Disconnect. This weekend, with the exception of posting goofy pictures of the Toastmasters Fall Conference on Facebook, I chose an electronic disconnect. Rather than constantly checking to see what my friends were doing across the country and what interesting new blogs or emails or news was happening in far away cities, I focused on the faces before me. I listened to the passion and enthusiasm and humor all around me. The stream of conversation was endless, but I was never bored and rarely tired, so I floated in it, splashed in it and marveled at the energy and education that flowed from the dreamers and doers all around.
We had every body shape, every adult age, every skin color, accent and background, and the stories were both hilarious and inspiring. A Toastmaster can live through a landslide and shine brighter for the polishing. Physiology is no excuse; they use whatever means necessary to move unwieldy limbs and give the world what’s inside them. If their eyes don’t see, their hearts do. If their voices don’t want to cooperate, they follow Diane Rehm’s example because the words must be said. Every Toastmaster gets respect and gives it without hesitation. Every Toastmaster works with what God’s given them, finding that unique voice, that angle only they can work. And work doesn’t surprise Toastmasters, it invigorates them. There is no awkwardness in the conversation, no stranger, no segregation.
Since owning my iPhone®, I have rarely found an hour in which I wasn’t popping online and checking or reading, posting or surfing. This weekend, I spent nearly two days connecting organically instead. I sang my own Happy Birthday song to someone I’d just met, and a room full of strangers became a jazz choir. I laughed and talked so much my throat is hoarse. I listened so much my head is whirling with leftover voices. I even managed to remember names–a challenge for me.
Hope. Passion. Determination. Acceptance. Mentorship. There’s room at the top for everyone. That’s what Toastmasters believe, and it works. It’s worked for generations of people, hope and encouragement refining them and making them shine.
I’m in my hotel right now. I should be asleep, resting for the last session and the ride back to Tulsa, but I’m rigid with emotion. I connected. I turned on my computer to send information to someone I’d met and saw the news about Paris.
Division. Control. Manipulation. Loathing for life. People choose those things when they are vulnerable but refuse to recognize it. Hatred feels more powerful than love; distrust makes a person feel smarter than those who live with the expectation that we should do unto others as we would have them do to us.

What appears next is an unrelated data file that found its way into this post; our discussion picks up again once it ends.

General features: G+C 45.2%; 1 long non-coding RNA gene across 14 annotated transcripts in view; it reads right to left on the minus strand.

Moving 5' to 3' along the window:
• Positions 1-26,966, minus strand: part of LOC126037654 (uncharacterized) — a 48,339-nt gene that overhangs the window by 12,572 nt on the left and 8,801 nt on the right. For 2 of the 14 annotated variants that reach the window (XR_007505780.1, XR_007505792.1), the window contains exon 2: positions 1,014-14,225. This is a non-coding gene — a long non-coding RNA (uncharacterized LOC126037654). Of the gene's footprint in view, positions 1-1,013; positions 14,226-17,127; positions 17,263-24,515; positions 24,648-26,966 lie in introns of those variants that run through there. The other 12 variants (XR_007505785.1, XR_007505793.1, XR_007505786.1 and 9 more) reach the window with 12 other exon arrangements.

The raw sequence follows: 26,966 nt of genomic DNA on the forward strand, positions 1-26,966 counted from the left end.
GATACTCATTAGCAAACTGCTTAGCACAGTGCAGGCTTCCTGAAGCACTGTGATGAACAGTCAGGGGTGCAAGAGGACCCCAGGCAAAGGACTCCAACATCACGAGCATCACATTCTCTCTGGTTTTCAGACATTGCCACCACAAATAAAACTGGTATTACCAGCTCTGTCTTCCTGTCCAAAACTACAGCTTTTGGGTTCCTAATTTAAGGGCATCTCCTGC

Do we love perfectly? No. Do we act with pure-hearted integrity? Not always.
But if your glass of milk has a crumb in it, adding drain cleaner to dissolve the crumb will not purify the milk.
I am angry. It’s the first emotion that rises up in me when I think of the waste of life and the cloud of fear. Anger feels like a knife with which I could slash the grey net of evil that descended in Paris this weekend, evil that delights in the anguish that howls when a loved one’s soul is ripped from our own. I’m angry because evil and bloodshed have driven hundreds of thousands of people to leave the places they love this year, and this weekend, evil has wiped sooty streaks of fear in the towns where they’d hoped to find refuge.
Lord, take this anger. It’s not right, what has been done. It’s not right, and I want it stopped. I want the lies and pride and manipulation stopped before more hearts are lost to this force that can only be called demonic. Take this anger. Rage turns to hatred and hatred obscures the me that I know and the You that I love. I trust You, because You are no stranger to people choosing horror over hope, and You never ever stop winning, always giving us more than we lose. Tonight, I pray for the people of Paris, the people of the world. Give us comfort, the peace that passes understanding. Help us to choose integrity over fear and trust You to guide us with the same clarity You gave Gideon and Elisha. Give that clarity that allows us to do whatever You say is right, and to trust that You can handle things in a better way, a way that doesn’t just perpetuate the cycle of sickness.
Judges 6: 3 Whenever the Israelites planted their crops, the Midianites, Amalekites and other eastern peoples invaded the country. 4 They camped on the land and ruined the crops all the way to Gaza and did not spare a living thing for Israel, neither sheep nor cattle nor donkeys. 5 They came up with their livestock and their tents like swarms of locusts. It was impossible to count them or their camels; they invaded the land to ravage it. 6 Midian so impoverished the Israelites that they cried out to the Lord for help.
Judges 7:7 The Lord said to Gideon, “With the three hundred men that lapped I will save you and give the Midianites into your hands. Let all the others go home.” 8 So Gideon sent the rest of the Israelites home but kept the three hundred, who took over the provisions and trumpets of the others.
A sweet note: My roommate for the weekend is from India. When we read the news, she told me one thing she loves about America is the way the people come together to support others. She remembered a few years ago when France refused to join us in our desire to fight, but today all of her friends, as well as American news sites, are expressing compassion and support for our neighbors across the ocean. Way to go, guys.